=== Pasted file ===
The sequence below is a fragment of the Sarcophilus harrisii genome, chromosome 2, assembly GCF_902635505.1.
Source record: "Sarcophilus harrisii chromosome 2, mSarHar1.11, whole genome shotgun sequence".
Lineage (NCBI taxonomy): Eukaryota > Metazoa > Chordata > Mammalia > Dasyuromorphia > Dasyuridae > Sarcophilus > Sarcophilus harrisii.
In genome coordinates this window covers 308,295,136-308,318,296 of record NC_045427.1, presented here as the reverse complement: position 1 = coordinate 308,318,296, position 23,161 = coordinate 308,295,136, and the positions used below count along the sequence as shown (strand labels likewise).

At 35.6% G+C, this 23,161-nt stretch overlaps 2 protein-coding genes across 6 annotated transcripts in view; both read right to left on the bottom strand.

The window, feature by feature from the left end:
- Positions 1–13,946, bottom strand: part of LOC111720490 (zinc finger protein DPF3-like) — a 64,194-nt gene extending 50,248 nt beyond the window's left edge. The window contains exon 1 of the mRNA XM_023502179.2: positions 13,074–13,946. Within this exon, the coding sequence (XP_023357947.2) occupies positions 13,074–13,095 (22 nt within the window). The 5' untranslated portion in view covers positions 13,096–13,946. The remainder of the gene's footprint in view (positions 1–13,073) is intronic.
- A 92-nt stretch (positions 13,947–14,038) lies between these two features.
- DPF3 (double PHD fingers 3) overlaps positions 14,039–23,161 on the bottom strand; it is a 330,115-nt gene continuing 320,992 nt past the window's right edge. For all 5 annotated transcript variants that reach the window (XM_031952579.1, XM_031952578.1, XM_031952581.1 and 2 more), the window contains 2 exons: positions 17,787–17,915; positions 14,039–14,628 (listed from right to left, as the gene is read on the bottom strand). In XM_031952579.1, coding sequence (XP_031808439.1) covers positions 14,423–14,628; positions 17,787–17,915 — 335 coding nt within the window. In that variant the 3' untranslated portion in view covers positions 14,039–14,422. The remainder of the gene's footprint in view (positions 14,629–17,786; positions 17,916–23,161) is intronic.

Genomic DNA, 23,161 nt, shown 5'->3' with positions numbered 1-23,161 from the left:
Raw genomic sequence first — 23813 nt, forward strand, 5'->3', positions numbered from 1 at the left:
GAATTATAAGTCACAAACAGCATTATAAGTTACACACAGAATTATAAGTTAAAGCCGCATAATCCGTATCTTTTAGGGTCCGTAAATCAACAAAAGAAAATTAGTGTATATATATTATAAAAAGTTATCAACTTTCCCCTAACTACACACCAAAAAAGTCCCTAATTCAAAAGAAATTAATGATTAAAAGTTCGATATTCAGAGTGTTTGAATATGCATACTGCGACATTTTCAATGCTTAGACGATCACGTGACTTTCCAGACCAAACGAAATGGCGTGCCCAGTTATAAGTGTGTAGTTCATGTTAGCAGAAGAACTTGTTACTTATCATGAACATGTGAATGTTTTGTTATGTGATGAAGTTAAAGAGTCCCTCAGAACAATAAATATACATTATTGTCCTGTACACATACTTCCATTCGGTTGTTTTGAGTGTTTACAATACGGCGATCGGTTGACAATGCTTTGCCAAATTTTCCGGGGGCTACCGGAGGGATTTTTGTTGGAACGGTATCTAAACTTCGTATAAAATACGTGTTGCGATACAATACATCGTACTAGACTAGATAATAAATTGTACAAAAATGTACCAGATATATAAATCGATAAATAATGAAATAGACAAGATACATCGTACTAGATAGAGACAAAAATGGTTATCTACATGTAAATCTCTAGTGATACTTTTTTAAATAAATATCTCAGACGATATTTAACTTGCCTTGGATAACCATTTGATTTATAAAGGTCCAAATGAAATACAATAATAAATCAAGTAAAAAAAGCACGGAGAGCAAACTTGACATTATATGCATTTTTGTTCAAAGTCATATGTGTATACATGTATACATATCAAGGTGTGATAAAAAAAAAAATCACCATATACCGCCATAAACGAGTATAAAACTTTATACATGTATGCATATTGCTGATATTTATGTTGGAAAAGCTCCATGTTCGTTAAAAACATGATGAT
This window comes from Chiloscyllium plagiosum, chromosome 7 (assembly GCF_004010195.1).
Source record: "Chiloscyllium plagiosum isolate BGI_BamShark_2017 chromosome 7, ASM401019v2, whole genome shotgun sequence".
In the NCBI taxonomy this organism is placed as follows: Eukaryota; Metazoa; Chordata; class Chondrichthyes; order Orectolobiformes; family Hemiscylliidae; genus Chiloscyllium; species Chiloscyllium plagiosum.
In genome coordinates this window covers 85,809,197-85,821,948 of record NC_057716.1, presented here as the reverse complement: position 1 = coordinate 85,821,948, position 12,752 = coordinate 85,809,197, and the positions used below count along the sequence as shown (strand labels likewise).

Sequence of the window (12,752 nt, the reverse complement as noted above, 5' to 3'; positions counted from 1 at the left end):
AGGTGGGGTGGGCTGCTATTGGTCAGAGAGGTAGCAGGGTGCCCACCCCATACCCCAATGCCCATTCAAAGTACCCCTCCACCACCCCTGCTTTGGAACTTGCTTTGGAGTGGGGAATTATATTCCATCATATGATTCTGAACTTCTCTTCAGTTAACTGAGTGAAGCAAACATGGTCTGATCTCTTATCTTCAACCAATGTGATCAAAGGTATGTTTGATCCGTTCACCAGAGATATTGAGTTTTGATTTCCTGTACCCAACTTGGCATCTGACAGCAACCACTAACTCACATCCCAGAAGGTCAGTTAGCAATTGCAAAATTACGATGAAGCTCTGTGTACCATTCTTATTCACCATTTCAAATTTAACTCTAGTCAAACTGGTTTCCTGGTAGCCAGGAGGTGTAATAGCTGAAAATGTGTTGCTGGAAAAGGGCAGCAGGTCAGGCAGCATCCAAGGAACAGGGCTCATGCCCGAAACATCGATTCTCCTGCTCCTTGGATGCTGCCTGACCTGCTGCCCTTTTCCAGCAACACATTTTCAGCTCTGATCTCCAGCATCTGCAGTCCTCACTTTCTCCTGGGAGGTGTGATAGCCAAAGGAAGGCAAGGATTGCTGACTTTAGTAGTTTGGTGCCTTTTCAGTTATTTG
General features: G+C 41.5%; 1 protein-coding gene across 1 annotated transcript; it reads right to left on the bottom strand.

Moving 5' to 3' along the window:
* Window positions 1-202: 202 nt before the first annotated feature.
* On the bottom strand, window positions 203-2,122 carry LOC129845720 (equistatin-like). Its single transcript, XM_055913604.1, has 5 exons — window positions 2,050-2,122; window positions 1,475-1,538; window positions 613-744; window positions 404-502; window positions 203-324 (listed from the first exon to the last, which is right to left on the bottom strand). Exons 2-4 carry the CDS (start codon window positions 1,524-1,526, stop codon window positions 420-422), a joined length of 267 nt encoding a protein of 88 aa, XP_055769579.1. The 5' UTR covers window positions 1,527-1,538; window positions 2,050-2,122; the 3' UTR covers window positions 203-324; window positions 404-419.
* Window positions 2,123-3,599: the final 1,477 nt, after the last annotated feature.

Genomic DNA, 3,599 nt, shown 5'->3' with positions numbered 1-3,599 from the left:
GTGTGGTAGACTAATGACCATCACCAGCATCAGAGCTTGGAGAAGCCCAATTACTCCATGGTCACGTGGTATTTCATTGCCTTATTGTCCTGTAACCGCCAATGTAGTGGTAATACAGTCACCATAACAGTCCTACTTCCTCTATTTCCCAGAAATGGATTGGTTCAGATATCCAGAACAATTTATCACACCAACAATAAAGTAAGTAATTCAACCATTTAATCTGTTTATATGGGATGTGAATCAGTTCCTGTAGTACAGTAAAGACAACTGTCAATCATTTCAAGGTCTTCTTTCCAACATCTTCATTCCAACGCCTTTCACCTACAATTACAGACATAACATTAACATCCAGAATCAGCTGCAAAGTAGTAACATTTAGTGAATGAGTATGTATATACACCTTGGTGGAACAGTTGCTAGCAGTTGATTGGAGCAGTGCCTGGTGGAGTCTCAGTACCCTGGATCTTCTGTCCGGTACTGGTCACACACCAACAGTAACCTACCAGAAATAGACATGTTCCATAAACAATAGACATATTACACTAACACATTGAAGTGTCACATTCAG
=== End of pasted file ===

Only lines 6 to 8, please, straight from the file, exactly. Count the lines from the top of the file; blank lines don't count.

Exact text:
The window, feature by feature from the left end:
- Positions 1–13,946, bottom strand: part of LOC111720490 (zinc finger protein DPF3-like) — a 64,194-nt gene extending 50,248 nt beyond the window's left edge. The window contains exon 1 of the mRNA XM_023502179.2: positions 13,074–13,946. Within this exon, the coding sequence (XP_023357947.2) occupies positions 13,074–13,095 (22 nt within the window). The 5' untranslated portion in view covers positions 13,096–13,946. The remainder of the gene's footprint in view (positions 1–13,073) is intronic.
- A 92-nt stretch (positions 13,947–14,038) lies between these two features.